‘Help Nature Thrive’ in the Royal Parks by not feeding wildlife

TThe Royal Parks charity is launching a campaign urging visitors to ‘Help Nature Thrive’ in some of the capital’s largest and busiest green spaces.

The campaign kicks off with a plea to #KeepWildlifeWild by appreciating and observing wildlife in its natural habitat, rather than seeking an up close and personal experience. This will include asking visitors not to feed wildlife in the parks, by drawing attention to the harmful effect it can have on animals and their habitats.

The Royal Parks are some of the most popular and iconic parks in the country. Hyde Park, for example, attracts almost 13 million visits a year. Its popularity results in high volumes of wildlife feeding, which is upsetting the park’s delicate ecosystem.

The charity has released a video showing the scale of the feeding that takes place at the Serpentine Lake in Hyde Park. The video, filmed in May 2021, shows birds being fed 15 times in a two-hour period by a small stretch of the lake.

Tom Jarvis, Director of Parks at The Royal Parks says: “We understand that visitors want to get close to nature, particularly in a busy city like London, and the desire to feed wildlife comes from a good place, but leaving wildlife alone is often the kindest thing to do. There is an abundance of natural food in the parks for all wildlife to feed on, including insects and wildflower seeds.”

Excessive feeding in the parks encourages large groups of birds such as gulls and crows. They bully other birds, stealing their eggs and killing their chicks.

Leftover food can attract rats, and water quality can be impacted through uneaten soggy bread and waterfowl faeces. Feeding from the public also attracts large numbers of waterfowl, which leads to overcrowding and stress, and helps wildlife diseases spread.

As part of the campaign, visitors to Richmond and Bushy Parks, will also be reminded to keep a minimum of 50m from the herds of free-roaming wild deer, and to protect their natural way of life by not feeding or touching these wild and unpredictable animals.

Jarvis adds: “We hope this campaign will educate visitors on why feeding wildlife can be harmful. It will also offer people an alternative nature activity when they visit the parks, whether that’s bird spotting or embarking on some of the wildlife self-led trails we have created, providing opportunities to enjoy wildlife in a natural setting.”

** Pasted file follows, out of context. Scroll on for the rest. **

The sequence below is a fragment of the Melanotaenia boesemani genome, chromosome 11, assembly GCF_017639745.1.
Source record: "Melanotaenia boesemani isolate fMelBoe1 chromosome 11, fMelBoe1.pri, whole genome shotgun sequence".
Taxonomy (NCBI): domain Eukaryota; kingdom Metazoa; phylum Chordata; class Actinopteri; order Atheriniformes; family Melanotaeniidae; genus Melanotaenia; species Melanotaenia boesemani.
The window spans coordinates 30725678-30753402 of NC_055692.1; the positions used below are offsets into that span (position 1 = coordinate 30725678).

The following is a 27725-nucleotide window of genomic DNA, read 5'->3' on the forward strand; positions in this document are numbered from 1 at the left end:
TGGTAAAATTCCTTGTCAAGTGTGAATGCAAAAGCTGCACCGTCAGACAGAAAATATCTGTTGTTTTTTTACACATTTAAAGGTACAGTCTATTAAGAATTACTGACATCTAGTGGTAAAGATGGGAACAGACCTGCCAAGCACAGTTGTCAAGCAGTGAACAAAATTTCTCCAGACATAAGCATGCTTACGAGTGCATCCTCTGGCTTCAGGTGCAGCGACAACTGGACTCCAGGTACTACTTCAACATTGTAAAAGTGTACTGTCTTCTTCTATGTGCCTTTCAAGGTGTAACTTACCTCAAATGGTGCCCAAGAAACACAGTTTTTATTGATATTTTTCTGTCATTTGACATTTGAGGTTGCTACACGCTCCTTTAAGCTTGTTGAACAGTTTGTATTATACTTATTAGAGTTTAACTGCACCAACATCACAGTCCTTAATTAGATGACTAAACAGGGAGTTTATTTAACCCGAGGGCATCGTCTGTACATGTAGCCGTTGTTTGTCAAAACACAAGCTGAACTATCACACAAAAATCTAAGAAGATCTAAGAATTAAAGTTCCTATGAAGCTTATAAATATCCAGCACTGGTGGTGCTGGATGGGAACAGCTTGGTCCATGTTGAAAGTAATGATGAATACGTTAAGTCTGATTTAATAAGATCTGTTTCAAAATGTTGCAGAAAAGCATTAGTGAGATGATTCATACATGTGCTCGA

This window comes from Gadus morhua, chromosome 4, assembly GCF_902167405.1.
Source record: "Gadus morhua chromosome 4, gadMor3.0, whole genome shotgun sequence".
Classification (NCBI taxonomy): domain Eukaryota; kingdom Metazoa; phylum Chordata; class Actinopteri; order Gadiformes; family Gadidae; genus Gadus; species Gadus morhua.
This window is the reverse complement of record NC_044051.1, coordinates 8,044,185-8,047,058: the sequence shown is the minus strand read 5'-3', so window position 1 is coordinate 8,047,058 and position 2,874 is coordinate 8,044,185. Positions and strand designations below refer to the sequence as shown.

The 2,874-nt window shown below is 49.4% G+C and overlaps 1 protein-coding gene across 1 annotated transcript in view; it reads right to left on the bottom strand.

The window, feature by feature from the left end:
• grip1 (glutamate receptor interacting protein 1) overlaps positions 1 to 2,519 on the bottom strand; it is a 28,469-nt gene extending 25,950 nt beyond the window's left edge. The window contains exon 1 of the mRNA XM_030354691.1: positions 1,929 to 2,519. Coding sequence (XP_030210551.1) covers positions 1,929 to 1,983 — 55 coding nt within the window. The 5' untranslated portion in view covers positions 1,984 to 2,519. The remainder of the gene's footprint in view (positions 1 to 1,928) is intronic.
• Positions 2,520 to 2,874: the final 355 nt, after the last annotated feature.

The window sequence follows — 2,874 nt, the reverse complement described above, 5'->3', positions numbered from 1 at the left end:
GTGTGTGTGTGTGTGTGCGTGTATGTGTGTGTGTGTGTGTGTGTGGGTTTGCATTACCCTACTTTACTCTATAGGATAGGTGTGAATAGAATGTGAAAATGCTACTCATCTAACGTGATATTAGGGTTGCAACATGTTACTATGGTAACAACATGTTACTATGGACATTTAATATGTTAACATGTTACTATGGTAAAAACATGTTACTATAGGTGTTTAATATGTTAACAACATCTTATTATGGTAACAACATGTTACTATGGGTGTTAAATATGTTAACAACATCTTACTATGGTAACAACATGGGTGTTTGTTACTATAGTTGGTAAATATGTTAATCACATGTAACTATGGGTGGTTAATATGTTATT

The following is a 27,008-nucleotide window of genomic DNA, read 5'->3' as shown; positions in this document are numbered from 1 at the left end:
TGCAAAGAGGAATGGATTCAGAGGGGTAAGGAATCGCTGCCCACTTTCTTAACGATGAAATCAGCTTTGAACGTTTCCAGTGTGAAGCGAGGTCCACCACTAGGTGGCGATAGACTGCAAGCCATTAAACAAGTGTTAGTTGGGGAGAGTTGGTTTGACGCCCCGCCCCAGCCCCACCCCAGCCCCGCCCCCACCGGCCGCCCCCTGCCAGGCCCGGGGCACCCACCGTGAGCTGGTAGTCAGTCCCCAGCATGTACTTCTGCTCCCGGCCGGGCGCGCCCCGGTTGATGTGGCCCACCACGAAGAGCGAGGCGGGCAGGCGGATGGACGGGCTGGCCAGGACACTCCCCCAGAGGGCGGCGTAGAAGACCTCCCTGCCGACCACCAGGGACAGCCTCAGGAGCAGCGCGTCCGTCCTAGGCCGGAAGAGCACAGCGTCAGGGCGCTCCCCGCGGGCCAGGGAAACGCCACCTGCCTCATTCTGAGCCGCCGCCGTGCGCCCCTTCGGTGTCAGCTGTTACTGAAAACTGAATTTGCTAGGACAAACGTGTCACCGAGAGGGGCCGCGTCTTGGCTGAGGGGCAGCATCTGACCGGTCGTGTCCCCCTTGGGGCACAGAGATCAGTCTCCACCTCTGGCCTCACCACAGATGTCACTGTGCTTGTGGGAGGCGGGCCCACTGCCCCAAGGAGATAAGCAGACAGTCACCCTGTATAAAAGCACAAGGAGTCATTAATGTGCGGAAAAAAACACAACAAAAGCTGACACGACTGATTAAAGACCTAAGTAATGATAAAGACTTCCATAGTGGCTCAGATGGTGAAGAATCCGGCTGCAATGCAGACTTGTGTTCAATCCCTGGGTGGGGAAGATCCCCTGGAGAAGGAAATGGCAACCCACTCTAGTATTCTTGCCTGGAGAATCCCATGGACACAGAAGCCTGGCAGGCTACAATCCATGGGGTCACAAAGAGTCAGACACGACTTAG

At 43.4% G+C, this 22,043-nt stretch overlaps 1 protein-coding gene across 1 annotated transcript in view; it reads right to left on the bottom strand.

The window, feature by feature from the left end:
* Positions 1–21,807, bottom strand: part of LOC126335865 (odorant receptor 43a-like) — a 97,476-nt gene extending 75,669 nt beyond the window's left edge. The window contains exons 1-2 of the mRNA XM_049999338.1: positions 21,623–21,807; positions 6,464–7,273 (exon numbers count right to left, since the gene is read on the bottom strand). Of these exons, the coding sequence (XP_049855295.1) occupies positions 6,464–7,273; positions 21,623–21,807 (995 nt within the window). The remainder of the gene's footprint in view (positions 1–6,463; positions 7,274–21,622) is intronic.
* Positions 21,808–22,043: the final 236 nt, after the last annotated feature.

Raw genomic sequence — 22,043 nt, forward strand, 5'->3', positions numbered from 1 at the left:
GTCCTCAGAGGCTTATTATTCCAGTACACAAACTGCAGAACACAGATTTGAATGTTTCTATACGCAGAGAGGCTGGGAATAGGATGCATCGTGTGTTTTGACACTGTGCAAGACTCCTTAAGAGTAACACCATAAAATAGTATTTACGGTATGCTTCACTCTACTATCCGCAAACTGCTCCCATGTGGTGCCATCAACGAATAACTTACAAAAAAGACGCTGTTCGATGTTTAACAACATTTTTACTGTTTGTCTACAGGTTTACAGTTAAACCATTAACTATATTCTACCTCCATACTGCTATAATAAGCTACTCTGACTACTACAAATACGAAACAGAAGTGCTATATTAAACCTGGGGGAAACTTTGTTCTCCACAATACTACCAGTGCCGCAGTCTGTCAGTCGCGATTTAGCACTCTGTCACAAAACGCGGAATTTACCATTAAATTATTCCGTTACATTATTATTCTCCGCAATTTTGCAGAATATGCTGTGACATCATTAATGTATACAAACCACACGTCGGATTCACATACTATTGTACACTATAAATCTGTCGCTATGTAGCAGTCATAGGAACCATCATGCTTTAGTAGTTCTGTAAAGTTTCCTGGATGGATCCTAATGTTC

The Royal Parks proactively manages the parks to help nature thrive, as set out in its 10-year Biodiversity Framework. This includes creating and managing wildflower meadows and reedbeds, planting new trees, and creating and restoring ponds for invertebrates and amphibians.

“These measures help nature thrive’,” explains Jarvis, “and this in turn boosts the natural food available for wildlife to eat. This food gives them a balanced diet and helps them lead a wild, natural and ultimately better life.”

As well as asking visitors to #KeepWildlifeWild, the campaign will encourage people to learn more about nature through online resources, blogs, competitions, and fun facts.

“If we want people to care about nature, they need to learn about it, understand it and enjoy it.” Says Jarvis. “For many, that connection has always been through feeding animals, but we want to help visitors discover other ways to observe wildlife.”

Pete Lawrence, Biodiversity Manager, concludes: “Biodiversity loss is one of the defining challenges of our generation. We must all be part of the solution to reverse this decline and help nature thrive as time is running out.  Keeping wildlife wild is just one way in which people can help and enjoy nature.”

 

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